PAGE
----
The following indexes were calculated in “bipartite” for R: mean number of shared hosts and mean number of shared ticks (an expression of how many genera of hosts are shared by the same species/stage of tick, or how many species/stages of ticks are shared by the same genus of vertebrate), the niche overlap of both ticks and hosts (mean similarity in interaction pattern between species of the same level, either ticks or hosts), the extinction slope (the exponent of an hyperbolic model fitting the effects of the removal of hosts on the number of secondary extinctions of ticks; a higher value means a lower extinction rate), the partner diversity for ticks or hosts (i.e. the weighted mean Shannon diversity of the number of interactions for the species of that level), and the robustness (this is identical to exp[“partner diversity”], i.e. the version of diversity proposed in34). As mentioned, calculations were done twice with the different configurations of the clusters, and the percent of change between both analyses, calculated.

Clustering of ticks in the phylogenetic tree of the hosts genera

Since the number of species of vertebrates recorded in the final dataset is high, potentially introducing noise of difficult interpretation, we opted to use the genera of hosts for evaluating phylogenetic associations among ticks and hosts. We used the package “rotl”35 for R to query the website of the project “Open Tree of Life” (TOL at and download a synthetic tree of hosts genera. However, the complete list of hosts genera in the dataset of ticks-hosts relationships was not available in TOL and some of the genera were not included in further calculations. The total number of hosts genera became reduced to 185, and the resulting phylogenetic tree obtained from TOL is available as Supplementary Fig. S1.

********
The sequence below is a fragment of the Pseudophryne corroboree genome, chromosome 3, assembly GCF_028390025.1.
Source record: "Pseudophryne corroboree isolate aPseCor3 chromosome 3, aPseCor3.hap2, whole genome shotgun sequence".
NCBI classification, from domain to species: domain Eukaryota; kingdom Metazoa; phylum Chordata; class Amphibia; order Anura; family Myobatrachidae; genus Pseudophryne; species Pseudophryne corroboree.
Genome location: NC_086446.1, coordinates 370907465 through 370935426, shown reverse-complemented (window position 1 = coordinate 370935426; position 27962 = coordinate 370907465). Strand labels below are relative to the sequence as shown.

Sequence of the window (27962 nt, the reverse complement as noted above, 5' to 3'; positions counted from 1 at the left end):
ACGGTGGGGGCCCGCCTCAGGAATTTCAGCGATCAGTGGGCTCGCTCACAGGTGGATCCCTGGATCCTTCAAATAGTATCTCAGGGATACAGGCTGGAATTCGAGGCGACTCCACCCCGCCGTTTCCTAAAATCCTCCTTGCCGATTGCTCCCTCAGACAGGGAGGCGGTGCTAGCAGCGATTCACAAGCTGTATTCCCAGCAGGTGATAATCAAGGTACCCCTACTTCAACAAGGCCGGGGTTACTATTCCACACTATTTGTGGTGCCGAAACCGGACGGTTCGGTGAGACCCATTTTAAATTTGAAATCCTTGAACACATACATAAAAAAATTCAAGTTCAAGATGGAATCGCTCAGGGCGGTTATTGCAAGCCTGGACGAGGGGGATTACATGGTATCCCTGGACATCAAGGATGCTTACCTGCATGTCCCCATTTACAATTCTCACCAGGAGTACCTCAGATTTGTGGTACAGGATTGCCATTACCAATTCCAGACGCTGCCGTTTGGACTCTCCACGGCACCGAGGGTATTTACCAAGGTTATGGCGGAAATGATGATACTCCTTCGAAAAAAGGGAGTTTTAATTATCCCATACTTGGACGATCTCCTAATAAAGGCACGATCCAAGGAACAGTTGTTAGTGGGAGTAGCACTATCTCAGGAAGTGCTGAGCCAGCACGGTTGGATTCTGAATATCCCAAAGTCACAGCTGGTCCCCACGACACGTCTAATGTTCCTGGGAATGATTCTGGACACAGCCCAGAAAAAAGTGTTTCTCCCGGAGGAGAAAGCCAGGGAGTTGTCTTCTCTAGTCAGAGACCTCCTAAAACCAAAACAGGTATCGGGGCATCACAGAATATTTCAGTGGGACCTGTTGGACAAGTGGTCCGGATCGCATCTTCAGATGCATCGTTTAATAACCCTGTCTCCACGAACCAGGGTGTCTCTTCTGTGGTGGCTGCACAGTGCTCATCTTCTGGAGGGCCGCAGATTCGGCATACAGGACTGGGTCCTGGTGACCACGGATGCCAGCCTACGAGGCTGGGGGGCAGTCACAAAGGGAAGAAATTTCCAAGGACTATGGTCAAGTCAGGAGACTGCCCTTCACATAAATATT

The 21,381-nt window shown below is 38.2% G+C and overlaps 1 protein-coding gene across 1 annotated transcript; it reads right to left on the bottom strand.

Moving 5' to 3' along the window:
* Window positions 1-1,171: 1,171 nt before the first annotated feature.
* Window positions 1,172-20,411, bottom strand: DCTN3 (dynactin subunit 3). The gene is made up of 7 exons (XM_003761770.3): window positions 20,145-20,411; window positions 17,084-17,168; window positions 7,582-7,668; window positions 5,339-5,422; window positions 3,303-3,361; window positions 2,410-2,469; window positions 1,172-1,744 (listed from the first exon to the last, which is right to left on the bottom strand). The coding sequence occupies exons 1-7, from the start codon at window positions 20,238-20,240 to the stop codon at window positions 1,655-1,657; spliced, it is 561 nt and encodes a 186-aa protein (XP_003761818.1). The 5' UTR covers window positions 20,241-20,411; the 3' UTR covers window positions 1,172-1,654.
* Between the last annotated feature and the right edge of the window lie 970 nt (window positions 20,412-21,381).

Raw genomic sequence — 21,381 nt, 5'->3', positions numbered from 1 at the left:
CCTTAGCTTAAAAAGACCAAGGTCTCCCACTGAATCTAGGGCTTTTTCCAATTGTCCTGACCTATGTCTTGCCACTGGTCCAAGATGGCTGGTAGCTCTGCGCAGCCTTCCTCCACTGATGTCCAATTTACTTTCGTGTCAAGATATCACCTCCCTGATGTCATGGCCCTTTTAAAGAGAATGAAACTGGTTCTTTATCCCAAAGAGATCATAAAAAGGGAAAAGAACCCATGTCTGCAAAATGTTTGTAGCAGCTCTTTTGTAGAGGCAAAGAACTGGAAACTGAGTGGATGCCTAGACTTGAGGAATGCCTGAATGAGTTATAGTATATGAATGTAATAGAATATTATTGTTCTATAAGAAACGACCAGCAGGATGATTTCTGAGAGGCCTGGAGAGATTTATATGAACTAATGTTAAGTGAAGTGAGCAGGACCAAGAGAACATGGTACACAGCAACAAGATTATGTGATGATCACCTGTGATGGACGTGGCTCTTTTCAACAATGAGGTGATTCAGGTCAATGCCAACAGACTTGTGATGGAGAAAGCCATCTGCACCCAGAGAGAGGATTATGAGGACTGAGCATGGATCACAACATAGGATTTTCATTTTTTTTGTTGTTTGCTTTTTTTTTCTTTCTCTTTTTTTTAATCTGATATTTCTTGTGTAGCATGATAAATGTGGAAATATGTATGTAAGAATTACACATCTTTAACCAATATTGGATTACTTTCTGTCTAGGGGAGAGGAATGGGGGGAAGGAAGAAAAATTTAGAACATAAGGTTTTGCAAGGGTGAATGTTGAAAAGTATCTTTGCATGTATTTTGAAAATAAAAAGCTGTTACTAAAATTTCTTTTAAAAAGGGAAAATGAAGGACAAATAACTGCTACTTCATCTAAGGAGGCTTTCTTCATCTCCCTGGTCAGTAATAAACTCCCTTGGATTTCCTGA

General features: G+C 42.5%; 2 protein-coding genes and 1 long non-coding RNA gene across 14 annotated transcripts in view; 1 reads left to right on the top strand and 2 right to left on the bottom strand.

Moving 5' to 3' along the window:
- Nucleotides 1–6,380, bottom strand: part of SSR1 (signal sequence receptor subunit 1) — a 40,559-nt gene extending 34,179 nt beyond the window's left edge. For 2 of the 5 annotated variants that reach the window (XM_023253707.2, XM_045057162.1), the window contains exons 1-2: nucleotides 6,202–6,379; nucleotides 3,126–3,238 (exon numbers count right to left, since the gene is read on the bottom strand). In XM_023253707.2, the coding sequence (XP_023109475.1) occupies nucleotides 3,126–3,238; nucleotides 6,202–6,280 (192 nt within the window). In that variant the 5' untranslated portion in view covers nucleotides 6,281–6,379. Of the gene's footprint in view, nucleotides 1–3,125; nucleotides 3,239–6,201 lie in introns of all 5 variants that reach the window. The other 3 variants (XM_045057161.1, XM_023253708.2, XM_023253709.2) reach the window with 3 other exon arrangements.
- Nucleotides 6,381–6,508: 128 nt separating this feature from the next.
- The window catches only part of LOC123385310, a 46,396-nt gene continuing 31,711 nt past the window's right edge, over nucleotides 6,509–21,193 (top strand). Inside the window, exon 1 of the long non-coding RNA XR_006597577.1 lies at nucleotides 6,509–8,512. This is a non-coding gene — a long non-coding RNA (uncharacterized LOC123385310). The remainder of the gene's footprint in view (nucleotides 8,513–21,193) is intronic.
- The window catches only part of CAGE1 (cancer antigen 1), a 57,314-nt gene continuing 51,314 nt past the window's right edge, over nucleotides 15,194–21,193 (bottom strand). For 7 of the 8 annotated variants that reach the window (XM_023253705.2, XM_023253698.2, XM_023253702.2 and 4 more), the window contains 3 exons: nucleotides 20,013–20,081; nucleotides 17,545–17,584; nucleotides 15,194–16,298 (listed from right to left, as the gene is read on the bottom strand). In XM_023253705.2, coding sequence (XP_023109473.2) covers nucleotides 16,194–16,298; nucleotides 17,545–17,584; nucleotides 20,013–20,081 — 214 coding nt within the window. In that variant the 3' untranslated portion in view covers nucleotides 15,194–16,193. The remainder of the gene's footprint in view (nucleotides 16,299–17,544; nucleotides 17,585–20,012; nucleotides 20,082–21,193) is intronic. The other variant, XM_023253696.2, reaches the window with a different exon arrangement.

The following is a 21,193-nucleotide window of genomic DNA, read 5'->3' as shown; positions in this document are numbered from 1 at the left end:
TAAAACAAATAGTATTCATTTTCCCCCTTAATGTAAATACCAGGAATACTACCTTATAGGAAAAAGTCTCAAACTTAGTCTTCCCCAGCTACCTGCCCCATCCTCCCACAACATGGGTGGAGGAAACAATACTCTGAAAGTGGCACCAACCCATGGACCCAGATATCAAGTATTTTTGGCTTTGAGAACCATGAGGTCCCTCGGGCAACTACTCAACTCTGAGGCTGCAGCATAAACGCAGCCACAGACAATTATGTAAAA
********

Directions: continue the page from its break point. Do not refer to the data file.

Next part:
Measures of phylogenetic clustering were obtained with the mean pairwise distance (MPD) in the package “picante”36 for R. The measure is an estimation of the clustering of ticks to specific portions of the phylogenetic tree of hosts. It is an estimation of the amount of genetic variability that is shared by the hosts that the tick exploits. The purpose of calculating MPD is to demonstrate the hypothesis of segregation of the Neotropical ticks along to particular groups of vertebrates: a significant association with a portion of the phylogenetic tree of hosts would mean for a more or less strict association of the tick with these vertebrates. It is necessary to stress that if a tick species/stage uses a large number of hosts mostly belonging to close evolutive branches of the phylogenetic tree, values will be significant for clustering. However, it the tick uses a few hosts belonging to essentially different vertebrate clades, MPD will be not significant. The Faith’s index of phylogenetic diversity (PD) was also used. It represents the phylogenetic analogue of taxon richness and is expressed as the number of tree units which a species/stage of tick exploits37. In this application, PD is an evaluation of biodiversity in the branches of the phylogenetic tree of hosts exploited by ticks; MPD is an estimation of phylogeny-based diversity since it sums the distances among every vertebrates of the tree used by ticks and compares with the total length of the branches in the tree.